You’ve probably heard the old saying “Failing to plan is planning to fail.” It may seem like a cliché but it’s really true. Hopefully you have a spare tire and jack in your car. No one wants a flat tire but having a spare really comes in handy when you need it. It’s the same with a flashlight. It’s smart to keep your LED flashlight plugged into a charger and ready to use. We’re even being told it’s a good idea to have a little reserve of food and water on hand. Having an emergency plan doesn’t make you a Doomsday Prepper! It’s just a small “safety net” to provide some protection against unforeseen circumstances. Emergency planning makes good sense if you’ve got an aquarium full of fish, corals and other aquatic life. Our aquariums are completely dependent on us to make sure life-sustaining parameters are always met. Power interruptions and equipment failure could have a serious impact on your aquarium. Let’s take a look at each component in your aquarium’s life support system and see how we can create a back-up plan for aquarium emergencies.


Electricity use goes unnoticed until you get the electric bill. All of our aquarium’s equipment, like heaters, pumps and lights need electricity to operate. If you live in area where there are frequent power failures due to wind, snowstorms or other environmental causes, you’re used to occasional or seasonal outages and the inconveniences it causes. For some of us, we don’t even think about power problems until we see the wind, rain, ice and snow. So, what can we do to prepare? You may be familiar with small battery back-ups for home computers, UPS or uninterrupted power supply. These are designed to keep your device running long enough to save your work and safely shut down the computer, but most of these units don’t have enough power reserve to run vital aquarium equipment. Fortunately, there are several-purpose-built battery back-ups made specifically for aquariums. We’ll talk about these in detail in the next section on water movement.

Water Movement is Critical!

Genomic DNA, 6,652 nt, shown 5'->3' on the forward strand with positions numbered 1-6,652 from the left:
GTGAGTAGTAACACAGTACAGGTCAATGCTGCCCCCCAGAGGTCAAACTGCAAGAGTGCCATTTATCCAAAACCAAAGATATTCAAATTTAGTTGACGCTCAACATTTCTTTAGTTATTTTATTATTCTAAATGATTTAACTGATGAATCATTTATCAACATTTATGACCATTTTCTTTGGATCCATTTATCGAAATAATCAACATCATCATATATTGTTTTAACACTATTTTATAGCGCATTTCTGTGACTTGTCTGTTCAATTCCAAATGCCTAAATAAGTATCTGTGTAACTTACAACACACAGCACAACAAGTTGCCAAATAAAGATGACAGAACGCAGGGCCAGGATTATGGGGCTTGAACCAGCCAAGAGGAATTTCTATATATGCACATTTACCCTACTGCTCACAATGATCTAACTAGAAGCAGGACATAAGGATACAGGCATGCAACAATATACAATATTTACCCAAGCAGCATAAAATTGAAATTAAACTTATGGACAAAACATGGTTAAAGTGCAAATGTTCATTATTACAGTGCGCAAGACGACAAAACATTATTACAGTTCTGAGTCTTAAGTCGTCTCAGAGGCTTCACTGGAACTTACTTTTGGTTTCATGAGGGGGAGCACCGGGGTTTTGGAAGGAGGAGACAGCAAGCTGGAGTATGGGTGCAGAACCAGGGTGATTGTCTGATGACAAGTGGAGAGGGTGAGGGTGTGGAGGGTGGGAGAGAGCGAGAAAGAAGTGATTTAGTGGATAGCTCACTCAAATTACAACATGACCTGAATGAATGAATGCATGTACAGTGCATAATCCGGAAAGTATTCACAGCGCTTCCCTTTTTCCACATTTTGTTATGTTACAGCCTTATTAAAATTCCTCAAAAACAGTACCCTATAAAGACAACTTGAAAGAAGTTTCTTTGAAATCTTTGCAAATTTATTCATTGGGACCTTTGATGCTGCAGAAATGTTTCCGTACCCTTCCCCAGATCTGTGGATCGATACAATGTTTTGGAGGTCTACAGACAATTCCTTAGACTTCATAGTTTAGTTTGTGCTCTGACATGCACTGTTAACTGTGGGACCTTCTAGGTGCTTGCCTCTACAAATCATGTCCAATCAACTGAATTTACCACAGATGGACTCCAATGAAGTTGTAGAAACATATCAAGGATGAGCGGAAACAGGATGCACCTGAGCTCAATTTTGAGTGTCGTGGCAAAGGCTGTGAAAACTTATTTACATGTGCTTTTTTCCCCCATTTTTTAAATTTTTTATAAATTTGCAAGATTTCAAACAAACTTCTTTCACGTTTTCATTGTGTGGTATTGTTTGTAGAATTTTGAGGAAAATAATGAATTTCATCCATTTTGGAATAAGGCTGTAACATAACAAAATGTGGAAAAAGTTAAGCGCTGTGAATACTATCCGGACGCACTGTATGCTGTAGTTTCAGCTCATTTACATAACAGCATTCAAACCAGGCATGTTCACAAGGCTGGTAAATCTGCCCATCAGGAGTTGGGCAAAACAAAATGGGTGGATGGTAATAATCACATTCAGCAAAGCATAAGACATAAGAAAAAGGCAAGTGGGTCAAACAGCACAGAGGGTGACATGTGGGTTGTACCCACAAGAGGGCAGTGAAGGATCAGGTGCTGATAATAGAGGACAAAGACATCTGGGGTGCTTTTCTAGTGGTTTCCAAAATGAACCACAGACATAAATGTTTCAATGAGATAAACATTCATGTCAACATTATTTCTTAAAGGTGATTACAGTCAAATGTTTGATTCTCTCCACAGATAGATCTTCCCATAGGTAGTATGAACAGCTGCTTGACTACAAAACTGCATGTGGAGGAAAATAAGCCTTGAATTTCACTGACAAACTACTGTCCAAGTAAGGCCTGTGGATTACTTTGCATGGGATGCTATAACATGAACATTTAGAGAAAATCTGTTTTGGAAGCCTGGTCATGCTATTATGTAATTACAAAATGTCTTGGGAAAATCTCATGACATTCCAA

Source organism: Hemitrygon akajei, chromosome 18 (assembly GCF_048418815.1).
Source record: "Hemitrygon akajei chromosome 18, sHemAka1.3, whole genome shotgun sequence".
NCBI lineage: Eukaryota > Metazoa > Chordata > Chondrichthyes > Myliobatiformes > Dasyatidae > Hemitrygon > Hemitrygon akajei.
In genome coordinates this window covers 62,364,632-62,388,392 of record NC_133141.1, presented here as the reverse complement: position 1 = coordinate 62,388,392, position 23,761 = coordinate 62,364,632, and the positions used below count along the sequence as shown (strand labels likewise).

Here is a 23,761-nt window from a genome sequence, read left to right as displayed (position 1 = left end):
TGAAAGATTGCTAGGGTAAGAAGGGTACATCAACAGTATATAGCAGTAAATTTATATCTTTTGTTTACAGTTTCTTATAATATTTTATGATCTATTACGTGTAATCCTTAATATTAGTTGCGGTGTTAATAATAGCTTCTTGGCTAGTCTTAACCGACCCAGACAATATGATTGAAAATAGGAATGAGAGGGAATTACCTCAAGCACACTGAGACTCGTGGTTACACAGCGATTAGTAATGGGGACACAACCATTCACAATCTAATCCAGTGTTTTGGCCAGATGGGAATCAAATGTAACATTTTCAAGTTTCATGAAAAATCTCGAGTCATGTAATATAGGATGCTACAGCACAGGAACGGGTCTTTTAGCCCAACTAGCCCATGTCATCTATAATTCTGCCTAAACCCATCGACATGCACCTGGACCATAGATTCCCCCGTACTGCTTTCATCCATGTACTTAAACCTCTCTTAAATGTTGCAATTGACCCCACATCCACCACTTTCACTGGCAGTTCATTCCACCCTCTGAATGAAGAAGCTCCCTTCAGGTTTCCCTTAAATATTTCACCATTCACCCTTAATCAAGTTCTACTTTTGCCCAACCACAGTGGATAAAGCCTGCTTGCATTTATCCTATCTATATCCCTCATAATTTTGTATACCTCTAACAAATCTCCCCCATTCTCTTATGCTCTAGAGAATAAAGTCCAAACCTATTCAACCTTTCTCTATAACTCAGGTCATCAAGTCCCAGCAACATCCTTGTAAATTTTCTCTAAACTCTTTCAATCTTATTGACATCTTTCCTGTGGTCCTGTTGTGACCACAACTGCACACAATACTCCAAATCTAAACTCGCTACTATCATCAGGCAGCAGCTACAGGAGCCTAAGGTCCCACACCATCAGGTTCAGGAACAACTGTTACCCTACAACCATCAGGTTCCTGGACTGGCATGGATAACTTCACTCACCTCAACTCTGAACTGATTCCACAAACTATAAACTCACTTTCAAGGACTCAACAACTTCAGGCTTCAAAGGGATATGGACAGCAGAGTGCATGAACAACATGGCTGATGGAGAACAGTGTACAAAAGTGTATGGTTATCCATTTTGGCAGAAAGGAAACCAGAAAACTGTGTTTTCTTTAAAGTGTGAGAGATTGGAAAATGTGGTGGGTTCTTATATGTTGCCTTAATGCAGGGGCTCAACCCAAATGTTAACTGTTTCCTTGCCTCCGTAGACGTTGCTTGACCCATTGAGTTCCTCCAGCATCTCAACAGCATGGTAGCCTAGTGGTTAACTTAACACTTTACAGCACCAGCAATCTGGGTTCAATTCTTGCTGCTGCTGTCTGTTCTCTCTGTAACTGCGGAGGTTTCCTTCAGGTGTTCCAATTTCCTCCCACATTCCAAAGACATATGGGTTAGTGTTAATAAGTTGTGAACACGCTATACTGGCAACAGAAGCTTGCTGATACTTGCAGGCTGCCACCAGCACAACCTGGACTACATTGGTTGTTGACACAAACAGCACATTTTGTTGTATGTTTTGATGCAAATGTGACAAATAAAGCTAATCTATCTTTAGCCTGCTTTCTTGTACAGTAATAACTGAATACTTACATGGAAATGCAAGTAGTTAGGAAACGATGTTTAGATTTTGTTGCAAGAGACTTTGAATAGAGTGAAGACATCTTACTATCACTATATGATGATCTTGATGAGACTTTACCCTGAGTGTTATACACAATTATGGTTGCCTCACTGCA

More than anything else, it’s critical to maintain water movement in your aquarium. Water movement keeps the surface of the water agitated to promote the exchange of oxygen and carbon dioxide. Gas exchange happens at the water surface. Rapid movement helps oxygen to diffuse into the water and carbon dioxide to leave the tank. Water flow is especially important in reef tanks. Marine life like corals and the millions of beneficial microbes living in the live rock need constant water flow to bring in oxygenated water and flush away wastes like ammonia and carbon dioxide. If your main water pump or power filter were to suddenly fail, would you have a back-up ready to go?

aquarium gas exchange and emergency plan back up battery and air pump setup diagram

If you’ve got a small aquarium, a spare back-up water pump won’t break the bank in your plan aquarium for emergencies. Reef aquarists with larger aquariums normally have a main return pump and one or more DC flow pumps inside the tank. In case of a main pump break-down or power failure, having one or two small circulation pumps will keep the aquarium alive. DC water pumps are very efficient and work very well with battery back-ups like the EcoTech Marine or Icecap battery back-up, which can run the pumps for about 48 hours. The Tunze Safety Connector allows you to power your water pump with any 12 to 24-volt battery. You can even use a car or deep-cycle marine battery! Even better, you can swap out a dead battery with a fresh one in seconds. If you have a nano aquarium there’s an easy solution. The Marina battery-powered air pump will provide plenty of water moment and gas exchange with an air stone. It runs on two D batteries, making it easy to power for long periods of time.